The first sentence succinctly told the reader what happened when and where or who did what, and why! The first paragraph contained the most essential information about the news so that even if the reader stopped reading halfway through the article he or she would know the gist of what had happened.
But simply telling what happened didn’t satisfy the ambitious article! And so in the second paragraph it explained the significance of this news and put it in context. The naughty paragraph reportedly even flashed some statistics, being like, I’m smart as shit and Imma dazzle you with numbers.
“Here’s more on what happened and why it matters,” said a person whose credentials the attribution gave to earn the reader’s trust, noting whatever else the source had said in paraphrase so as to keep direct quotations relatively short. “Here’s another juicy quote.”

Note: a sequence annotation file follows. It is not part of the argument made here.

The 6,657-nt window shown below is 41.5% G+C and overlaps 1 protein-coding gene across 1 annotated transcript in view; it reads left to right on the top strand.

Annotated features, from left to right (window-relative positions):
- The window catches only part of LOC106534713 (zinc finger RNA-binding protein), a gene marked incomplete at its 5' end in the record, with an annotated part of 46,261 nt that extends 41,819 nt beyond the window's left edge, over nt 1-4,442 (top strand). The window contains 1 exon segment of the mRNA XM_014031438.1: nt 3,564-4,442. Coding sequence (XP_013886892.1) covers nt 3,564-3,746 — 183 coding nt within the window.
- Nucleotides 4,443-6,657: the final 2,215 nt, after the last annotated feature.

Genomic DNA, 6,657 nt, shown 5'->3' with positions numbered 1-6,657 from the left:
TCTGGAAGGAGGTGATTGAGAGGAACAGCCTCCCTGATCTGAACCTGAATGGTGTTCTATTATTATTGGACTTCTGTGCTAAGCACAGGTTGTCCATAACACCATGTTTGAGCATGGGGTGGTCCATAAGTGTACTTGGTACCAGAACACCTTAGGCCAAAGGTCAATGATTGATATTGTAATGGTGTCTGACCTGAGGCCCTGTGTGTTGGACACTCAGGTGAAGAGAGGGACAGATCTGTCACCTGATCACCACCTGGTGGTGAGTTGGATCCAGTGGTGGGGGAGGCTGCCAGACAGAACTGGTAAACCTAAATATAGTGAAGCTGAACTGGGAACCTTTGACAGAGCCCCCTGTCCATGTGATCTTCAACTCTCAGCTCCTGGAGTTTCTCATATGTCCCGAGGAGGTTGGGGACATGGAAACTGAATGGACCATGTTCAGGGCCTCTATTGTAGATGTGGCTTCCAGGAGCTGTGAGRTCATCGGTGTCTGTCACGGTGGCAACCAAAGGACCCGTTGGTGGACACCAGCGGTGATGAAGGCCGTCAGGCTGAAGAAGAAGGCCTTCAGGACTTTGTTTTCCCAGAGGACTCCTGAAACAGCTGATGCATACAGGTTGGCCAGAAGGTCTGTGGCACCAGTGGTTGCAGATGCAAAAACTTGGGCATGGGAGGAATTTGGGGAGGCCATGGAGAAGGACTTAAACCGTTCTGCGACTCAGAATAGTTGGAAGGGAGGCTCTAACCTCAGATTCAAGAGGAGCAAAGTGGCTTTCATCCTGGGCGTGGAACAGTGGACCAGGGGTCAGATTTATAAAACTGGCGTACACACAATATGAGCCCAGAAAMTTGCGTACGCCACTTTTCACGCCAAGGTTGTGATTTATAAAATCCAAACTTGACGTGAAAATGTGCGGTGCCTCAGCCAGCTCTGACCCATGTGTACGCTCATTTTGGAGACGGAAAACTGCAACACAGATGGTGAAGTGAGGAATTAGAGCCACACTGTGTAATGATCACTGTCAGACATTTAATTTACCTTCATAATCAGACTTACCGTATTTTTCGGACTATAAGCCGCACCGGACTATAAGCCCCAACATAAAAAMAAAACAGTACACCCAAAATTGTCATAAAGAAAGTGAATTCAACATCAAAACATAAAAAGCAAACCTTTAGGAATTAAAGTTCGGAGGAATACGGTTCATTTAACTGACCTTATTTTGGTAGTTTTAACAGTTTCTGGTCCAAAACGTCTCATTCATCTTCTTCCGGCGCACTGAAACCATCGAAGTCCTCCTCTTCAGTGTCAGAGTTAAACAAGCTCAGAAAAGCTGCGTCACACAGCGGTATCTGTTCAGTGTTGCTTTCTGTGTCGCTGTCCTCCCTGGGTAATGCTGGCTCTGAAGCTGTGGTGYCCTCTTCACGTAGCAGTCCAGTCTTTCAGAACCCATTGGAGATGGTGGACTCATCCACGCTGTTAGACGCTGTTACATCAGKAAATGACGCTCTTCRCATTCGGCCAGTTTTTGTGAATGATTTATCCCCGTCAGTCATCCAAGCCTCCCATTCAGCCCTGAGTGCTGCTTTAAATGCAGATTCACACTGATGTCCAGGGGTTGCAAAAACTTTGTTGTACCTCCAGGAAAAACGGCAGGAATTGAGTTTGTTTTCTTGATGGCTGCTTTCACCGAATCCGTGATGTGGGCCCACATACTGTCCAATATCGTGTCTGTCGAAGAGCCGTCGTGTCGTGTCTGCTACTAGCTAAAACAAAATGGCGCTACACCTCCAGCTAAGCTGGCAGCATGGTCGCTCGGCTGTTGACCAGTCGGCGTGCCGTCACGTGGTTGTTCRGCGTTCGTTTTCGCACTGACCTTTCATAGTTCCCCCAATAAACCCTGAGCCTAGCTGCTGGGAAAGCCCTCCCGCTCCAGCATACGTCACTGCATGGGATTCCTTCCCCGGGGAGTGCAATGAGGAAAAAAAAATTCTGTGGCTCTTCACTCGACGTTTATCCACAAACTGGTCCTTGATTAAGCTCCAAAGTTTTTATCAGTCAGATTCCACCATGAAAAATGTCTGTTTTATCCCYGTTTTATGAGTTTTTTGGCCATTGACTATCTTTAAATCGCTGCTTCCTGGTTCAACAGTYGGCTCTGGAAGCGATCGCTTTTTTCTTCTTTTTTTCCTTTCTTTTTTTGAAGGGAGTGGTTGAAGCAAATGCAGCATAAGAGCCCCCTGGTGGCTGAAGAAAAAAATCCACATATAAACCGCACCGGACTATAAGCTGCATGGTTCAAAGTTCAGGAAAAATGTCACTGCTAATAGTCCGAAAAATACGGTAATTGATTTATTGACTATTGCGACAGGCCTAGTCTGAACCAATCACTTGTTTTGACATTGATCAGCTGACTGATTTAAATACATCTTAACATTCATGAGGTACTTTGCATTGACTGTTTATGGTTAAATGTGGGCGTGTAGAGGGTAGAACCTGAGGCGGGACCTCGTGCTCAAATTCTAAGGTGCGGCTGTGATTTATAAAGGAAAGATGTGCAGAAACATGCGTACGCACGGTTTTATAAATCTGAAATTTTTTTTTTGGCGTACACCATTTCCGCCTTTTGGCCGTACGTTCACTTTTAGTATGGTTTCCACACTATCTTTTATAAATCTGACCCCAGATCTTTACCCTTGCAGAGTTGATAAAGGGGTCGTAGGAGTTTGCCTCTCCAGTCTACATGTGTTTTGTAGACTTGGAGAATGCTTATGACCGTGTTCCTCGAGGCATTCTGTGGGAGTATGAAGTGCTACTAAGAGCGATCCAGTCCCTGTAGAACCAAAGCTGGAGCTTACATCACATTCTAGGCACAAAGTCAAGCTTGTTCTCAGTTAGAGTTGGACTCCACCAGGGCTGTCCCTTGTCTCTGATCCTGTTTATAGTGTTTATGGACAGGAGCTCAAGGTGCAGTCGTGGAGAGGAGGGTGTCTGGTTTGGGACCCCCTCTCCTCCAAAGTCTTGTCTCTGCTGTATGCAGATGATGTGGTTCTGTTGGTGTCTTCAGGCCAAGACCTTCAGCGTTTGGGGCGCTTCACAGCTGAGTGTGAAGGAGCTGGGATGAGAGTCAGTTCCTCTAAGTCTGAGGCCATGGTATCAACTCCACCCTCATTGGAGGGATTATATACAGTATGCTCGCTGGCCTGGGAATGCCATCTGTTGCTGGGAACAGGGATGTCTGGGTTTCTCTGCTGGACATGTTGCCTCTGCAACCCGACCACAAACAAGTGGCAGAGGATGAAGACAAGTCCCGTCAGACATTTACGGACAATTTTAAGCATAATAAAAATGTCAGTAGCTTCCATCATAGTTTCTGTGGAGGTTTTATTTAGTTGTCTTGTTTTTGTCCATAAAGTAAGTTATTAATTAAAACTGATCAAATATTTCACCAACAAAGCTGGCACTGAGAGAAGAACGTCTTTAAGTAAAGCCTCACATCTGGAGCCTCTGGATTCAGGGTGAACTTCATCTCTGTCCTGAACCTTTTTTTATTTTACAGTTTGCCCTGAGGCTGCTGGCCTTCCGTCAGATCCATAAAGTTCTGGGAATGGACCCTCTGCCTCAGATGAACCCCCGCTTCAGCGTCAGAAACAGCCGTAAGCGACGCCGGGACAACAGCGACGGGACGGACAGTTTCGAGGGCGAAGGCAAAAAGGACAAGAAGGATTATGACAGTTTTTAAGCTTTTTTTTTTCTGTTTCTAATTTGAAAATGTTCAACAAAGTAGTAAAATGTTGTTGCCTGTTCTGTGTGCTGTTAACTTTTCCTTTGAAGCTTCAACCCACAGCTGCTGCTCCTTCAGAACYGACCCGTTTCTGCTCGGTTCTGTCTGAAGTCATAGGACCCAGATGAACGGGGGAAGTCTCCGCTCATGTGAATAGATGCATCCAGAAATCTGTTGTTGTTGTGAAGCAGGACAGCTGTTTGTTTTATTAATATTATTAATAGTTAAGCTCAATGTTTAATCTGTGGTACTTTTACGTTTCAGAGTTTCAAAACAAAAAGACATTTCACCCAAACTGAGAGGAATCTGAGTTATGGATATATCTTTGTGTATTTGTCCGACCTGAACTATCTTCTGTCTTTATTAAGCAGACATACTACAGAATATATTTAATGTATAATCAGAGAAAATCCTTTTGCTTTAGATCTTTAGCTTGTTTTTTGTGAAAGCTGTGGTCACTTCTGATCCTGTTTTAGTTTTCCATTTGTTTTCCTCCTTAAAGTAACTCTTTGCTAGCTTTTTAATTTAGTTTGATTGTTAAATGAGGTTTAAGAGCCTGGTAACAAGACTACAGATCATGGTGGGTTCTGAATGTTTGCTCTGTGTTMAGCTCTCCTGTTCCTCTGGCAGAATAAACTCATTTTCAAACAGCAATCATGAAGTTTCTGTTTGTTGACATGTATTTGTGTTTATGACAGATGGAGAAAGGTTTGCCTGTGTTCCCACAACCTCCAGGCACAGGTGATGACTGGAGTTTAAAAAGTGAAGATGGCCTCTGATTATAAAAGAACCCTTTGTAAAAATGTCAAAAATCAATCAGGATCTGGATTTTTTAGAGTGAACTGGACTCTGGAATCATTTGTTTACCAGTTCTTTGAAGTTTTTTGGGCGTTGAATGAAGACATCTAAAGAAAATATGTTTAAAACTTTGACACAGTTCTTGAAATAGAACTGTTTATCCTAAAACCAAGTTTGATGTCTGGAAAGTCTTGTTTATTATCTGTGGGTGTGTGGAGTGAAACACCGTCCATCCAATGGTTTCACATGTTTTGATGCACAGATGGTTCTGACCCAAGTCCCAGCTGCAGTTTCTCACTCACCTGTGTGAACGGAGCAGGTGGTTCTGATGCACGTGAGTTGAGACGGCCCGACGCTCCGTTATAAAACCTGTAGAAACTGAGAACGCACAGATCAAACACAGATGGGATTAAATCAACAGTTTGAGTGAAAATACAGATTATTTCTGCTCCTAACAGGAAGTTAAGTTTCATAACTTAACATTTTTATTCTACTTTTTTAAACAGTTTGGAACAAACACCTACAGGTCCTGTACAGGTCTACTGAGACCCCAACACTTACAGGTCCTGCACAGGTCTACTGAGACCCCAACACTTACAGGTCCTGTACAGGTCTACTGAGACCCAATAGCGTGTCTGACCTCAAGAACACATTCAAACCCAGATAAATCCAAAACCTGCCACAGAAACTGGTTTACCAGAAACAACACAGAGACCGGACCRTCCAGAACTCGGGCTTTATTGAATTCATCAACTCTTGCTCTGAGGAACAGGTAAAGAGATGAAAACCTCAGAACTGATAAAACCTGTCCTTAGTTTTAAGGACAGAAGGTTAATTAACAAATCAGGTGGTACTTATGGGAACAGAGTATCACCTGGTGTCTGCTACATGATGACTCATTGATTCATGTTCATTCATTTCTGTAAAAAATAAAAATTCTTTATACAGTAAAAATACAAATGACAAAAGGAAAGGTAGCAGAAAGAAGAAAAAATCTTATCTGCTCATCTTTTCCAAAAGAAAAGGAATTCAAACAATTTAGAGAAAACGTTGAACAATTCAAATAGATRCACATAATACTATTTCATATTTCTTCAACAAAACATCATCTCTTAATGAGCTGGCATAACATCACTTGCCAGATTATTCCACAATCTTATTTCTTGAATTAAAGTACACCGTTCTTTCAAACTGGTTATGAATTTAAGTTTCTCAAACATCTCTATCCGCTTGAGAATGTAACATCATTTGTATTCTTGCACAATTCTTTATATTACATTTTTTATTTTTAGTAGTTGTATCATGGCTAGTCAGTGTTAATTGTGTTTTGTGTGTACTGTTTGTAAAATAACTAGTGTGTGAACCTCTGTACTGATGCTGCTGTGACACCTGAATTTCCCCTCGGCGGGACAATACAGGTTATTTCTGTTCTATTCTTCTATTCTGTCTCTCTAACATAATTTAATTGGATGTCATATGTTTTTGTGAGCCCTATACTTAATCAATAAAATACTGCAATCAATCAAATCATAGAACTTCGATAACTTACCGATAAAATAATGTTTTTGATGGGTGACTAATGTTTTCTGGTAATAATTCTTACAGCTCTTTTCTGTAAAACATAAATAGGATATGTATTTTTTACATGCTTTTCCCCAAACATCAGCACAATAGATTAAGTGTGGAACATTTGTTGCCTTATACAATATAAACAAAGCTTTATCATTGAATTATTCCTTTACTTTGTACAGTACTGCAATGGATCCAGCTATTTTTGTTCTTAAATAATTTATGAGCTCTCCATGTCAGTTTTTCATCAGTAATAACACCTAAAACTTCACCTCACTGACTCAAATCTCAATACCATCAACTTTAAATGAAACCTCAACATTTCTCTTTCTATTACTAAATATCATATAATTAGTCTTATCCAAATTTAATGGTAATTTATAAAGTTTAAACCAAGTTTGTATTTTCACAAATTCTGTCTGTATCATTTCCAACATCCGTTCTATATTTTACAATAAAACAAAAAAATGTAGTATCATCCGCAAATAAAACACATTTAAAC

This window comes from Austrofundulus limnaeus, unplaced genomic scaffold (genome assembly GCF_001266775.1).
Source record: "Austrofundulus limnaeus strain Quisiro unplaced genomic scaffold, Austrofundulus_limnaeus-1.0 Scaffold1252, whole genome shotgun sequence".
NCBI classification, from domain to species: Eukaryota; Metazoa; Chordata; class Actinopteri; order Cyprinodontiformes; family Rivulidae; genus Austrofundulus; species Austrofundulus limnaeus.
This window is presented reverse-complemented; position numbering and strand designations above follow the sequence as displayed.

One-line paragraphs were like, boom!! I’m snappy!!
“Bet you didn’t see this one coming,” said another source of an unexpected angle on the story or bit of background information. The rest of the article’s body gave background on the main news to the persistent few still reading it. It desperately hoped to tide the reader over until the punchy treat of an ending.
“This part of a quote blew the reader’s mind about one quarter of the way,” said a source. The article made the last-ditch effort to tell the latest developments in such a way that the reader’s time wasn’t wasted on boring blather. “This one blew it the rest of the way.”